A “preponderance of the evidence” is evidence that shows that it is more likely than not that a fact is true. The term refers to an evidentiary standard that most jurisdictions apply in personal injury cases and other civil matters. Most states say that “more likely than not” means that it is more than 50 percent likely that a fact is true.
The highest standard of proof in all jurisdictions is “beyond a reasonable doubt.” This is the standard a prosecutor needs to meet to successfully convict a defendant in a criminal trial.
Note that a person filing a civil lawsuit can learn which standard of proof applies to his/her case by speaking with an attorney or individually researching the issue.
Further, in all civil and criminal cases, the presiding judge provides jury instructions to all jurors just prior to having them decide the case. These instructions will inform a juror of what standard of proof applies to the matter.
Our California personal injury attorneys will highlight the following in this article:
- 1. What is the preponderance of the evidence standard?
- 2. Are there other burdens of proof?
- 3. How does someone know what standard applies?
- 4. What is the law in California?
1. What is the preponderance of the evidence standard?
The “preponderance of the evidence standard” is the standard of proof in many civil cases/civil trials where the plaintiff has to show that it is more likely than not that a fact is true.1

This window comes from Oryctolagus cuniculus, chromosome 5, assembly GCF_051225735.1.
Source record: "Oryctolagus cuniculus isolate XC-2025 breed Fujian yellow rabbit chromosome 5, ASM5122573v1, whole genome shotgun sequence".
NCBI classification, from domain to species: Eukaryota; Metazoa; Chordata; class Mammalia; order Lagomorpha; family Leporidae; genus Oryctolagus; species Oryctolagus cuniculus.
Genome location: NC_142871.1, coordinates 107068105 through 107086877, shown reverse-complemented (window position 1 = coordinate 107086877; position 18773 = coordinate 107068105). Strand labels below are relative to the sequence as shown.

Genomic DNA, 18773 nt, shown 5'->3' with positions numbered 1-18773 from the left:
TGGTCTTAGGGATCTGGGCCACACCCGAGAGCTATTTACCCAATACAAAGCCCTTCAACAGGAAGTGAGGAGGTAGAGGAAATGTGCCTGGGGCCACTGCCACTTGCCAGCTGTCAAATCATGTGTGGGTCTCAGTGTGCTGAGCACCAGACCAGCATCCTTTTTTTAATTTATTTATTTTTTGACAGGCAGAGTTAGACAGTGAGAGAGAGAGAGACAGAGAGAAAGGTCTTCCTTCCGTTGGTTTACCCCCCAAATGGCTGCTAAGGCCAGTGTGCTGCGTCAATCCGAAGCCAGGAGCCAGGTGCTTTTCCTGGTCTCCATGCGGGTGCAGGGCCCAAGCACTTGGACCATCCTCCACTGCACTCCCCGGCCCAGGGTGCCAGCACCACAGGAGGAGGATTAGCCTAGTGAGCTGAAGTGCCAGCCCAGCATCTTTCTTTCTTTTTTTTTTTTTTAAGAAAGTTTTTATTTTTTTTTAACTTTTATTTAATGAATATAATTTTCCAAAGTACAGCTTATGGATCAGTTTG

Most jurisdictions say that “more likely than not” means that it is more than 50 percent likely that a fact is true.
A preponderance of the evidence standard applies in most civil cases, including those involving a personal injury and violations of civil liberty.
This burden of persuasion is a lower burden than both the:
- clear and convincing standard, and
- beyond a reasonable doubt standard.
2. Are there other burdens of proof?
There are three other burdens of proof used in the legal system/legal process. The three standards include:
- clear and convincing evidence,
- substantial evidence, and
- beyond a reasonable doubt.
2.1. Clear and convincing evidence
Plaintiffs will satisfy this standard by presenting enough evidence that shows that it is highly probable that a fact is true.
In other words, a fact-finder (or a judge or jury) must be able to use the evidence presented to determine that it is highly and substantially more likely that a particular fact is true rather than untrue.2
Jurisdictions differ in terms of what type of case or legal proceeding this standard will apply in. Typically, though, parties will have to meet this burden in civil cases involving:
Clear and convincing proof is a higher standard of proof when compared to the preponderance of the evidence standard.
2.2. Substantial evidence
Substantial evidence is the burden where a party must provide an amount of evidence that will lead a reasonable mind to accept the evidence as adequate to support a conclusion. The standard requires more than a mere scintilla of evidence.4
This standard is often used in administrative hearings. During an administrative hearing, a judge reviews the decision made by a government agency.
The reviewing court will uphold an agency’s decision so long as, after a review of the whole record, there is substantial evidence upon which the agency could reasonably base its decision.5
A preponderance of the evidence is a higher standard than the substantial evidence rule.
However, a greater weight of the evidence is needed to show substantial evidence in comparison to a probable cause finding.
“Probable cause” is a requirement under the Fourth Amendment. Police usually must find probable cause before they:
- make an arrest,
- conduct a search, or
- receive a warrant.6